AUDIE CORNISH, HOST:
In the 1800s, the Navajo herded sheep across vast areas of the Southwest. Over time, a few families settled on what is now a national monument in northern Arizona. The National Park Service says people can't live on that land, with the exception of one elderly Navajo woman. But now her descendants also want the right to live there.
From member station KJZZ, Laura Morales reports from Flagstaff.
(SOUNDBITE OF WIND)
LAURA MORALES, BYLINE: At Wupatki National Monument, the contrasts are great. Harsh winds blow but ancient sandstone ruins remain intact. Sage shrubs take root in the black lava rock. 89-year-old Stella Peshlakai Smith shuffles around her yard in white tennis shoes and a long traditional Navajo skirt. Using her limited English, she points to a stone hogan, a ceremonial home.
STELLA PESHLAKAI SMITH: My father made this one.
MORALES: ...almost a hundred years ago. Stella's modern house sits next door.
(SOUNDBITE OF DOG BARKING)
MORALES: Five generations have buried their umbilical cords in this land, a Navajo tradition that ties them here. After the U.S. Army forced thousands of Navajos to walk 400 miles to Fort Sumner in the 1860s, the Peshlakais settled here. Stella was born a year before the land became a national monument. And the park service has given her special permission to stay.
SMITH: (Foreign language spoken)
HELEN PESHLAKAI DAVIS: She wants to live out through her life here until her day comes. Her grandkids, she would like to see them continue living here, the grandchildren and the great grandchildren.
MORALES: Stella's daughter, Helen Peshlakai Davis, translates for her mother who speaks mostly Dine, the Navajo language. Helen, her husband and two kids live with Stella on Wupatki.
In the mid-'90s, the National Park Service with the help of a nonprofit bought two acres of land about 15 miles from Wupatki for Helen and her family. They have since sold the land and moved back to the monument. But the Park Service has told them they will have to leave when Stella dies.
DAVIS: You know, it's not fair. What I don't like is why the Park Service is telling us we cannot live here because this is our home. This is why we're fighting for it.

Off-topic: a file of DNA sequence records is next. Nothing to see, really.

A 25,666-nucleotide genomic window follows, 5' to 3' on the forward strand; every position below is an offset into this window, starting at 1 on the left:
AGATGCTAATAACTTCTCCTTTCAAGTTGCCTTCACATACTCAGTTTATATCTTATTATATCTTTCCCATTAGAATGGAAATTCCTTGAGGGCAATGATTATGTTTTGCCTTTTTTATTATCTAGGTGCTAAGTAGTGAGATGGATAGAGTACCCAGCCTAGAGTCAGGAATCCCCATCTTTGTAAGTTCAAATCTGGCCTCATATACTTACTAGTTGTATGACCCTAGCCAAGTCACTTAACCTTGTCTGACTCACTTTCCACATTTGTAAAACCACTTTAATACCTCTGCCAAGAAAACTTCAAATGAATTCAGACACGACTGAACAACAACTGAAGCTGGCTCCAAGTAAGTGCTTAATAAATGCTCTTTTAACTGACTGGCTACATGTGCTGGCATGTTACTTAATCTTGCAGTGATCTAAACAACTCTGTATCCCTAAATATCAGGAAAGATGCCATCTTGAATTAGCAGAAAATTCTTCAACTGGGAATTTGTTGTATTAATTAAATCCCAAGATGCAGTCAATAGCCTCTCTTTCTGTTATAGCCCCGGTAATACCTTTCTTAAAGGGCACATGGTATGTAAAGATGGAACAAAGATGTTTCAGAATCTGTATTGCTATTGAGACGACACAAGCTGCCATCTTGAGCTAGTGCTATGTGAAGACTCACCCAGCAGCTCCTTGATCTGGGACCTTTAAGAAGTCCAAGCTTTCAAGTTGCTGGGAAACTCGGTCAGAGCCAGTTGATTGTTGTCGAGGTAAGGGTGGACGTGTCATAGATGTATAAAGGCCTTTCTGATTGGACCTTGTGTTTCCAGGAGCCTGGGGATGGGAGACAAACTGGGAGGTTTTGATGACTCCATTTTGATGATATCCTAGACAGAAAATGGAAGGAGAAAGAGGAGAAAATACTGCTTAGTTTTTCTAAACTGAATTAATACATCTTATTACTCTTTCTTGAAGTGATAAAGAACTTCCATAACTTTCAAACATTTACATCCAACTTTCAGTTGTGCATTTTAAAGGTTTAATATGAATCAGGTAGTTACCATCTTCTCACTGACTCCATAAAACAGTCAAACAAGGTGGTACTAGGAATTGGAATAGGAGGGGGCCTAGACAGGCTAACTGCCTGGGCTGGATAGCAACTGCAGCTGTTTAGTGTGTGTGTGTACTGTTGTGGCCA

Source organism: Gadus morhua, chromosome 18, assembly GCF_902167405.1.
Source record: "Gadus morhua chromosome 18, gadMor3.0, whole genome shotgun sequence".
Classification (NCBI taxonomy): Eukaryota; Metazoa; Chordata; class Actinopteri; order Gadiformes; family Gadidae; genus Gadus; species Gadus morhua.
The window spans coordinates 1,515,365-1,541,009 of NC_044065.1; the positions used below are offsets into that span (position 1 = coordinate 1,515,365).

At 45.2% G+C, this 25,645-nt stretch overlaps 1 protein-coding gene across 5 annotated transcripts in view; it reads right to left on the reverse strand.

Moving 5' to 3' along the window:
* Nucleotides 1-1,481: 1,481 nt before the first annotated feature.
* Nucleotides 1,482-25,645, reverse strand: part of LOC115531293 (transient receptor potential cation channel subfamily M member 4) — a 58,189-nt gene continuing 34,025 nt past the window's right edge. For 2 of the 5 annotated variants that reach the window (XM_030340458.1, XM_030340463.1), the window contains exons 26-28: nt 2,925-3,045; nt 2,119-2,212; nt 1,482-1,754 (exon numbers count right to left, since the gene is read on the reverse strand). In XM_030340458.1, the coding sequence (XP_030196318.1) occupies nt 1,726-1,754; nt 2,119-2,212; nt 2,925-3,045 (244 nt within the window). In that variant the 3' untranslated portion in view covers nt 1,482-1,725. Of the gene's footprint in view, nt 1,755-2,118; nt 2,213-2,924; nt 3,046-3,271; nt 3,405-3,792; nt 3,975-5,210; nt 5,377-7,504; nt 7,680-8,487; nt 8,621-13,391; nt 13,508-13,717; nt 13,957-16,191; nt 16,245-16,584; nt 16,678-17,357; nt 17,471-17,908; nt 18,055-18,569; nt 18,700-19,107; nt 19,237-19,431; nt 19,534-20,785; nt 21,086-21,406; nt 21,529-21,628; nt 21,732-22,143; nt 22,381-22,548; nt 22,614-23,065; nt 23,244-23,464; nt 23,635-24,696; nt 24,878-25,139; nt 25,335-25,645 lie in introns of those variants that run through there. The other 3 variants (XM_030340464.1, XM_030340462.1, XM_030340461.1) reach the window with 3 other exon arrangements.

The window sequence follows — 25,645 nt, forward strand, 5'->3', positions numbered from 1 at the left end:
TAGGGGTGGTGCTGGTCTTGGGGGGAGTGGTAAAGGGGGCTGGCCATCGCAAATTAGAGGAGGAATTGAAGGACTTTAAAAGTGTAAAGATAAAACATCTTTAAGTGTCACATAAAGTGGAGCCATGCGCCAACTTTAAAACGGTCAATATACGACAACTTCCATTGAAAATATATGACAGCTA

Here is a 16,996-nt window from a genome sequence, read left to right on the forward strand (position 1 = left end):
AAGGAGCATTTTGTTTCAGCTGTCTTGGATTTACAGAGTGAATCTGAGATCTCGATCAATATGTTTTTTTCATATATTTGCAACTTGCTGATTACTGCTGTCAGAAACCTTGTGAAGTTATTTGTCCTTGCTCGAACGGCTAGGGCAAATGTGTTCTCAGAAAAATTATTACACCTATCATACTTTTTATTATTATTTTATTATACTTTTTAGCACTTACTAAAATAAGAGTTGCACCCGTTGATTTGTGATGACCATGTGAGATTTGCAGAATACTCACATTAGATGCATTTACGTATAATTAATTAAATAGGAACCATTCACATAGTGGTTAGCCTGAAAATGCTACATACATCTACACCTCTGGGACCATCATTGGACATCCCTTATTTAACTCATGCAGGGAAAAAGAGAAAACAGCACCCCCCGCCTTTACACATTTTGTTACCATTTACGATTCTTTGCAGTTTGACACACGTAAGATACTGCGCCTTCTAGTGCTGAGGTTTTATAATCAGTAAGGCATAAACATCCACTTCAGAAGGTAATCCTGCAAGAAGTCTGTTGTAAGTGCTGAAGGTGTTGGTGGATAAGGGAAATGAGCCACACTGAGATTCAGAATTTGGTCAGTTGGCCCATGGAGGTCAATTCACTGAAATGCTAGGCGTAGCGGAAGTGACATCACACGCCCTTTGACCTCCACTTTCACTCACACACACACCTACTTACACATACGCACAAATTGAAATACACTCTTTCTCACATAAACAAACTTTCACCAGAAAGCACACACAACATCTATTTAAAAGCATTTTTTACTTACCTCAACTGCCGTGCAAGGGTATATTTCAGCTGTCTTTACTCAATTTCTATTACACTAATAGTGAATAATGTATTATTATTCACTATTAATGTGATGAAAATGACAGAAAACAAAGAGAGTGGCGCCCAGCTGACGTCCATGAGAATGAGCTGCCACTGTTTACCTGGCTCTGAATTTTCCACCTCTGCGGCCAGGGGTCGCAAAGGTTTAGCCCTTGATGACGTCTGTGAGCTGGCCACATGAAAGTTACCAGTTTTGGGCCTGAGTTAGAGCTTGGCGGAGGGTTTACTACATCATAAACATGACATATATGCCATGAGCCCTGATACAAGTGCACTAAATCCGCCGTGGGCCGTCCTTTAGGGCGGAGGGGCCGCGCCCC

KAYCI COOK COLLINS: Our mandate is to preserve what makes this a nationally significant place for all people, for all families.
MORALES: Kayci Cook Collins is the superintendent of Flagstaff area national monuments.
COLLINS: And so, to preserve it to grant a special right for one family doesn't serve the purpose of Wupatki National Monument as part of the national park system, which protects the nation's history for all of us.
MORALES: Collins says 13 tribes are traditionally associated with Wupatki.
COLLINS: There are many different peoples, many different individuals, many different families that claim a connection to Wupatki National Monument, as do thousands and thousands of visitors that come to see what is their history as well.
MORALES: Collins says when the Davis family accepted that land buy out they gave up any claim to Wupatki. She says the Peshlakais have no legal existing private property right. Wupatki was never even Navajo land. But for Stella and her family it's...
MORALES: Shighan, the Navajo word for home.
The state and the Navajo tribe have unsuccessfully tried to intervene. Now it would take an act of Congress to change anything.
For NPR News, I'm Laura Morales in Flagstaff.
NPR transcripts are created on a rush deadline by Verb8tm, Inc., an NPR contractor, and produced using a proprietary transcription process developed with NPR. This text may not be in its final form and may be updated or revised in the future. Accuracy and availability may vary. The authoritative record of NPR’s programming is the audio record.